Autodesk University India 2016, the annual flagship event from Autodesk, was organised today on the 1st September, 2016. The event saw multiple imminent speakers enlighten the audience about the current state of the design industry as well the future where it is headed. They also spoke about some very interesting product changes from Autodesk.
Patrick Williams, Senior Vice President APAC, AUTODESK, started off the event by highlighting the importance of harnessing the latest technology when it comes to making Make in India a success. He also stated that according to findings, the local manufacturing industry is going to be worth around 1 trillion USD by 2025, and with that in perspective, it is imperative that the industry catches up to the latest technology trends and that is exactly what Autodesk aims to do. With the gradual merging of manufacturing and the design process, being able to use the easiest tools for optimizing the entire process has become very important.
Make in India
Pradeep Nair, Managing Director, Autodesk India & SAARC, highlighted Autodesk’s contributions to the Make in India initiative from the Government of India. Autodesk had signed an MoU with the Government of Maharashtra to provide their cloud based CAD solution Fusion 360 at attractive costs and in some cases, even for free to small scale entrepreneurs and MSMEs. These Fusion partners were invited on stage and felicitated.
The Maker's Auto team with the Auto onstage
Also highlighted was the Maker's Auto, which was launched last month at the Maker's Asylum in Mumbai. The Auto was developed by Maker in Residence Coby Unger with his team, with the aim of promoting hands on work and development across the city.
Future of Making Things
Before we say anything else, we just have to give a hat-tip to Steve Blum for his amazing entrance into the keynote auditorium.
Steve Blum, Senior Vice President, Worldwide sales and Services at AUTODESK making an awesome entrance
Post that Mr. Steve Blum, Senior Vice President, Worldwide sales and Services at AUTODESK, took us through several brilliant examples of how innovation in the design process has completely changes the way certain companies are operating and solving problems. Some of the interesting ones are:
Steve Blum talking about Under Armour's 3D printed shoes
Mr. Patrick Williams announced the new Autodesk Collections, under which Autodesk will be offering its products under 3 industry targeted suites. The suites are:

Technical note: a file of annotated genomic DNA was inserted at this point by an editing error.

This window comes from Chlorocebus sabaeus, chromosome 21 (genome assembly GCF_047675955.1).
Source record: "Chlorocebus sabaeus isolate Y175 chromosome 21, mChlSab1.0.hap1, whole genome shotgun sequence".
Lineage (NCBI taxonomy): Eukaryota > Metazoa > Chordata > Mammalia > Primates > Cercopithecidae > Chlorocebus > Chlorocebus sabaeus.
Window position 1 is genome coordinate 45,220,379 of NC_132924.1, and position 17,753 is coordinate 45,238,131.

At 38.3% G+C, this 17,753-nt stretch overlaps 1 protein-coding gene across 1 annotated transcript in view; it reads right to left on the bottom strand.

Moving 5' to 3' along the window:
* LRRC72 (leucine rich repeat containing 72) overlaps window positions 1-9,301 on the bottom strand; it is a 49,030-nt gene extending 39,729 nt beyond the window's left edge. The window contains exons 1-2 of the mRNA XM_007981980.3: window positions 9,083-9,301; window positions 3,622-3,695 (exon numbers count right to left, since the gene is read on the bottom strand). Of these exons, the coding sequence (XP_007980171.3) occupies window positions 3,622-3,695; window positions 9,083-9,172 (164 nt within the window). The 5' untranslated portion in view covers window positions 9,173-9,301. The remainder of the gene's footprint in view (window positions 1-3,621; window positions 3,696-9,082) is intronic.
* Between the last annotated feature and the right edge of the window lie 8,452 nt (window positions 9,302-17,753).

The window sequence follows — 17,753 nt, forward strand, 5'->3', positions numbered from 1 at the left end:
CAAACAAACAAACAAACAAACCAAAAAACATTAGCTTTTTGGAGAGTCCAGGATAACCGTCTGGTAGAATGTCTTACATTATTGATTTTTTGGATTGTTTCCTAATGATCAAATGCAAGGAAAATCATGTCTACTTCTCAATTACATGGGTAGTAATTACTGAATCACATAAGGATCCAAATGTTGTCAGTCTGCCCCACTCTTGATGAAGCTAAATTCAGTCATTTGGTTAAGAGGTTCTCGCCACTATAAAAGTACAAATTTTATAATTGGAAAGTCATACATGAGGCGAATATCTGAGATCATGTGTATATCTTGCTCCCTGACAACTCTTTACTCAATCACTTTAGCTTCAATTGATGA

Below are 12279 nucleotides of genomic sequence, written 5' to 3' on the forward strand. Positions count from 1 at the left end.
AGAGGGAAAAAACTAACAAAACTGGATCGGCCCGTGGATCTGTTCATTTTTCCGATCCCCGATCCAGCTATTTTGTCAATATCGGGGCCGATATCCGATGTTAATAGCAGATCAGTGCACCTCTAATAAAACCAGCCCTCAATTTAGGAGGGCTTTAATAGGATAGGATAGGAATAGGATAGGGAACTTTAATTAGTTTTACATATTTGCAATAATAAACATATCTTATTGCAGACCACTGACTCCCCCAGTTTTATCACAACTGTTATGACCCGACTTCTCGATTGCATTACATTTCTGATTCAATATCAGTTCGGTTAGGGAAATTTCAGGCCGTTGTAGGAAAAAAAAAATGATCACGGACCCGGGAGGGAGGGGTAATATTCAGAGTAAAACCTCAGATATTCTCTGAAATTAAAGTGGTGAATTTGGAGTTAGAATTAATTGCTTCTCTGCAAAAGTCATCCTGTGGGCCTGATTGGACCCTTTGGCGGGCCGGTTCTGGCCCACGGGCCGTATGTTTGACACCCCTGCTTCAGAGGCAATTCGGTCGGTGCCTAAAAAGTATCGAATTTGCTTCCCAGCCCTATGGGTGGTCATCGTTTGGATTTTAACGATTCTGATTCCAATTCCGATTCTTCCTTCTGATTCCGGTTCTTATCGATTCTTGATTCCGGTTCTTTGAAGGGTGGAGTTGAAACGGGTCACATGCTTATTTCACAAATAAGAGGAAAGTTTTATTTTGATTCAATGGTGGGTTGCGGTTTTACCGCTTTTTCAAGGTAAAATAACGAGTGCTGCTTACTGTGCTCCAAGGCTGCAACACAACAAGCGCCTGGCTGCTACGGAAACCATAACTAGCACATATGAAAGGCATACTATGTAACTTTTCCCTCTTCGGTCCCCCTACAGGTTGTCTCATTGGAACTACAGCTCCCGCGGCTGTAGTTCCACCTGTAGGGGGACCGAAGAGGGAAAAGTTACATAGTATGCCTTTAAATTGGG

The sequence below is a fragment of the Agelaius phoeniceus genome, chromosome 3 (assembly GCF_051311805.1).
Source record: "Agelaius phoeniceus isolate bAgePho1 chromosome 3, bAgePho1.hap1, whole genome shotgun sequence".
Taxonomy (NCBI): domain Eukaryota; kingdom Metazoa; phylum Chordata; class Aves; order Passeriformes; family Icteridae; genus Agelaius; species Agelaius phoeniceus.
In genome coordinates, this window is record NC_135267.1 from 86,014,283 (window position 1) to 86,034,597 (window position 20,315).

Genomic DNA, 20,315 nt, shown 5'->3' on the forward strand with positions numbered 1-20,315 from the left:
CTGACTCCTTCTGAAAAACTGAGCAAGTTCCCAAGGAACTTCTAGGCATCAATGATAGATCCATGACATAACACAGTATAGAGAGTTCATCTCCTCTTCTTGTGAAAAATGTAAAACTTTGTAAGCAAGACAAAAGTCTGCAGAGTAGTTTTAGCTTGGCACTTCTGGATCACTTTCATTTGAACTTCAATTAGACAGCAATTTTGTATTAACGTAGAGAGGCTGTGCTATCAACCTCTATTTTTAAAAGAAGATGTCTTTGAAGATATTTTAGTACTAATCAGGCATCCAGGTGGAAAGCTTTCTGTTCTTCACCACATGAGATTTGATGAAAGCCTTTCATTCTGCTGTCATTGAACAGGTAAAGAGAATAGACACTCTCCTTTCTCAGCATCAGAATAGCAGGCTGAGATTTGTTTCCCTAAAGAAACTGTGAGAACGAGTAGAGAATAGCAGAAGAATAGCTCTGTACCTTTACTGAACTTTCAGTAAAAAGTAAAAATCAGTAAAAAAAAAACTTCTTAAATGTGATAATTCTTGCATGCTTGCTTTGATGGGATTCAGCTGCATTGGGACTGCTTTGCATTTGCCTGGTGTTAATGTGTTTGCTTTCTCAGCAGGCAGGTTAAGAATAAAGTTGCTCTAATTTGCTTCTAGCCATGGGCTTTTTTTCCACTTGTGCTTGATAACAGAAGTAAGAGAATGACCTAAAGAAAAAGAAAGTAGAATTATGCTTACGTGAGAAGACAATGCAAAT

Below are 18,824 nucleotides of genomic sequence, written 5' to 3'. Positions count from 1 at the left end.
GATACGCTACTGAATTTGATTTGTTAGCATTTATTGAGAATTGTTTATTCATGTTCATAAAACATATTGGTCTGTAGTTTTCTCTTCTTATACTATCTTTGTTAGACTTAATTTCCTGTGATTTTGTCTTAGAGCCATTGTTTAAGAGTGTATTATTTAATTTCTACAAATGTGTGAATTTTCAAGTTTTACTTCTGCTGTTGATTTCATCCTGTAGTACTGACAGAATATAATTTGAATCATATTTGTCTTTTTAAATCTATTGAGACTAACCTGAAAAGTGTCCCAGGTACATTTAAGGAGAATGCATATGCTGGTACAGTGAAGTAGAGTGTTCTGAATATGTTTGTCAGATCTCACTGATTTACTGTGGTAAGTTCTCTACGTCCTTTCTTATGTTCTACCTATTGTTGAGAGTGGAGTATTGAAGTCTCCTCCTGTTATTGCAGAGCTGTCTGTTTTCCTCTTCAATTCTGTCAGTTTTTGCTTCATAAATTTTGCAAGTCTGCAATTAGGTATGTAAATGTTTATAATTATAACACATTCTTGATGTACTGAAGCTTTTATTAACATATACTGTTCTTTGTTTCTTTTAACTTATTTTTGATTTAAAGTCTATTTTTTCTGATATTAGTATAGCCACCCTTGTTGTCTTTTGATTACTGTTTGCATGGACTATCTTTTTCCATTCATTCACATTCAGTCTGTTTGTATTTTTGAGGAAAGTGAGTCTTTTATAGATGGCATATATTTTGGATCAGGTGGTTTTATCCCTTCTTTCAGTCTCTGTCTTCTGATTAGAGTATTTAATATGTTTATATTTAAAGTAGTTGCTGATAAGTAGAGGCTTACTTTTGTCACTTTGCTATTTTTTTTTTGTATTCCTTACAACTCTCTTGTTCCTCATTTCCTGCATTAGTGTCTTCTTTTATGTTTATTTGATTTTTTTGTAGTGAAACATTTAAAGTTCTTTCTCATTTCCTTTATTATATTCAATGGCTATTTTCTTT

Mr. Patrick Williams talking about Forge from Autodesk
Mr. Williams also showcased Autodesk foundation, which is a CSR undertaking from Autodesk, under which they have sponsored multiple NGOs and social organisations to help them achieve their goals.
We also got to know about some really interesting and significant undertakings from Autodesk. They have worked with the Government of Rajasthan to digitise heritage structures completely, so that they can be experienced and remembered for longer. Along with that, they have also worked with NASA and the Smithsonian Museum to create a digital model of the original Apollo 11 capsule that landed on the moon. You can check it out here.
An entire section was devoted to stalls that demonstrated Autodesk's diverse portfolio of products, like Stingray, Autodesk's offering for 3D game development and design visualisation. There were also stalls that highlighted partner products like the Microsoft Surface.
India Maker Movement
An entire floor at the event was dedicated to the India Maker Movement, another Autodesk initiative to highlight Makers and the Maker culture in India. We interacted with almost all the makers present and it was really exciting to see the kind of work they have done. From a fully functional mind controlled wheelchair to a physical automated chessboard, from an open source Satellite base station to a prototype for a smart ring, the ideas ranged across all possible areas and every maker was equally enthusiastic about what they had created.
The India Maker Movement space at the event - These guys make stuff up!!
Right from the beginning, it was quite evident that the event was a success, with the large crowd that had showed up at the venue and was enthusiastically attending each session. Insights from the Industry experts were really informative and we are quite sure that Autodesk did not fail to create an impression on the young students and decision makers in the crowd.